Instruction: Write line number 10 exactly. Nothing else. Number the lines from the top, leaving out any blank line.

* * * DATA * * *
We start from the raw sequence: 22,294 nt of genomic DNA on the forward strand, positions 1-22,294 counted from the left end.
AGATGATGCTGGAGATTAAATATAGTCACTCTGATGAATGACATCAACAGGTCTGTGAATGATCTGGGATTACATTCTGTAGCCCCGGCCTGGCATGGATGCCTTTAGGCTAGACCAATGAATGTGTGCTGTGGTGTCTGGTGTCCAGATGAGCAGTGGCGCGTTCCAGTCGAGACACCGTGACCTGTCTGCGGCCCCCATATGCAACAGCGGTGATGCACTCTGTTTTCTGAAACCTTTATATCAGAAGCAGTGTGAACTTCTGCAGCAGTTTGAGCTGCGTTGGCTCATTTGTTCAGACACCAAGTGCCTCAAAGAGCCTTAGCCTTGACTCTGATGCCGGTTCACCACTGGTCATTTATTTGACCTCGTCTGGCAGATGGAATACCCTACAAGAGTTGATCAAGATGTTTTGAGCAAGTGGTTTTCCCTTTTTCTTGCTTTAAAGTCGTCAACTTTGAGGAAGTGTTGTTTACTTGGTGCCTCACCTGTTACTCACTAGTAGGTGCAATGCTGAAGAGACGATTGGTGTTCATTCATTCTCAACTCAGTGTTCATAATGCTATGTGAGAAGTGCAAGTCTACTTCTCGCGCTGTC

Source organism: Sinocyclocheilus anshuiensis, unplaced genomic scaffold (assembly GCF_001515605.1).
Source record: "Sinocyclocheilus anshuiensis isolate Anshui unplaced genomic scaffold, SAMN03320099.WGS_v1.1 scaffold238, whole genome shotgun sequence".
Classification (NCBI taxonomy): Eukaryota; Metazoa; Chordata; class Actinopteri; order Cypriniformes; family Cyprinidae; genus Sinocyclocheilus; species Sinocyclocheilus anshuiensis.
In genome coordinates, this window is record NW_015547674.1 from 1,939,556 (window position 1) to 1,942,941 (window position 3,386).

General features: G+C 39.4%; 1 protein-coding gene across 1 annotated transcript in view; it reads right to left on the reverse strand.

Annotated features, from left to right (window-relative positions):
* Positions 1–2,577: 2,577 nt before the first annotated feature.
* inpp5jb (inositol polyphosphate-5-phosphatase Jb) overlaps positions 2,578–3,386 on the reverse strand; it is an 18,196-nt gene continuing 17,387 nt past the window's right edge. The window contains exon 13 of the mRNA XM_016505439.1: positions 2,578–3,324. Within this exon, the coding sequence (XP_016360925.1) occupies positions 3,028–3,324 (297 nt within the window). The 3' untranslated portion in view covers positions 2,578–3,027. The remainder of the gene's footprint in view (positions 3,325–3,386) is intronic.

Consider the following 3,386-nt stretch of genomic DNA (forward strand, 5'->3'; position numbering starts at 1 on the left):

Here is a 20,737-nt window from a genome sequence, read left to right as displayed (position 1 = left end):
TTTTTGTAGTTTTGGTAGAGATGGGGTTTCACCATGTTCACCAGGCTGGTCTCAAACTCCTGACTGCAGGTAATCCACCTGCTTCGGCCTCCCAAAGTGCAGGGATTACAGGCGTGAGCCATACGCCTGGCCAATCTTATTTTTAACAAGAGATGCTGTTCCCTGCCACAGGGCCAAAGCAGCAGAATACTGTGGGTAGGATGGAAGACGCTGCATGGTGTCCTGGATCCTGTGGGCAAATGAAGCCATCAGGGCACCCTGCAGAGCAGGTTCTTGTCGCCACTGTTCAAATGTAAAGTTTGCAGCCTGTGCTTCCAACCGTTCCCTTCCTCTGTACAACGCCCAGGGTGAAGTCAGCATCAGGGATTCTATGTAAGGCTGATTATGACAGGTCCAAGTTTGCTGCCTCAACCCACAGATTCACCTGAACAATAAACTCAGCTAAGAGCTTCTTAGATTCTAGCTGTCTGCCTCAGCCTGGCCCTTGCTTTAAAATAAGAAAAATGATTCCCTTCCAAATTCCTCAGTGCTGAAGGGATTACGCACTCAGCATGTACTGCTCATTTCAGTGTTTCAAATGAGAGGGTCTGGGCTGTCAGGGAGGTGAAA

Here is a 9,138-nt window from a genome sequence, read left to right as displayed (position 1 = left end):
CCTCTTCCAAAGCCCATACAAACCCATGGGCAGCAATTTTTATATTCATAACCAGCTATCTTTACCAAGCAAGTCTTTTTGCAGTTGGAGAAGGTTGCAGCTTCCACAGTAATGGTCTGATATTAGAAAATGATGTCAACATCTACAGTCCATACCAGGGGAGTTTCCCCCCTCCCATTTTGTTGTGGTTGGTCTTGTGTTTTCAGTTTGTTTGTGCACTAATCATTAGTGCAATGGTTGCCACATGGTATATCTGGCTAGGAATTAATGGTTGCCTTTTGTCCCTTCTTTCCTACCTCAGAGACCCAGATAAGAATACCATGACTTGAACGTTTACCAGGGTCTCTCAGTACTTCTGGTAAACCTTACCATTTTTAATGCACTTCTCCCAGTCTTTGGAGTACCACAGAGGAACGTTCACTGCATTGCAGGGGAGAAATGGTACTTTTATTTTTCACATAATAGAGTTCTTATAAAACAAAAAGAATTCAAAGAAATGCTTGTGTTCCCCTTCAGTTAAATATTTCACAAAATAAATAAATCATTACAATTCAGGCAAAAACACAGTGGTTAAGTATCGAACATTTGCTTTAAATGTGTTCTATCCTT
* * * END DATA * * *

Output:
* inpp5jb (inositol polyphosphate-5-phosphatase Jb) overlaps positions 2,578–3,386 on the reverse strand; it is an 18,196-nt gene continuing 17,387 nt past the window's right edge. The window contains exon 13 of the mRNA XM_016505439.1: positions 2,578–3,324. Within this exon, the coding sequence (XP_016360925.1) occupies positions 3,028–3,324 (297 nt within the window). The 3' untranslated portion in view covers positions 2,578–3,027. The remainder of the gene's footprint in view (positions 3,325–3,386) is intronic.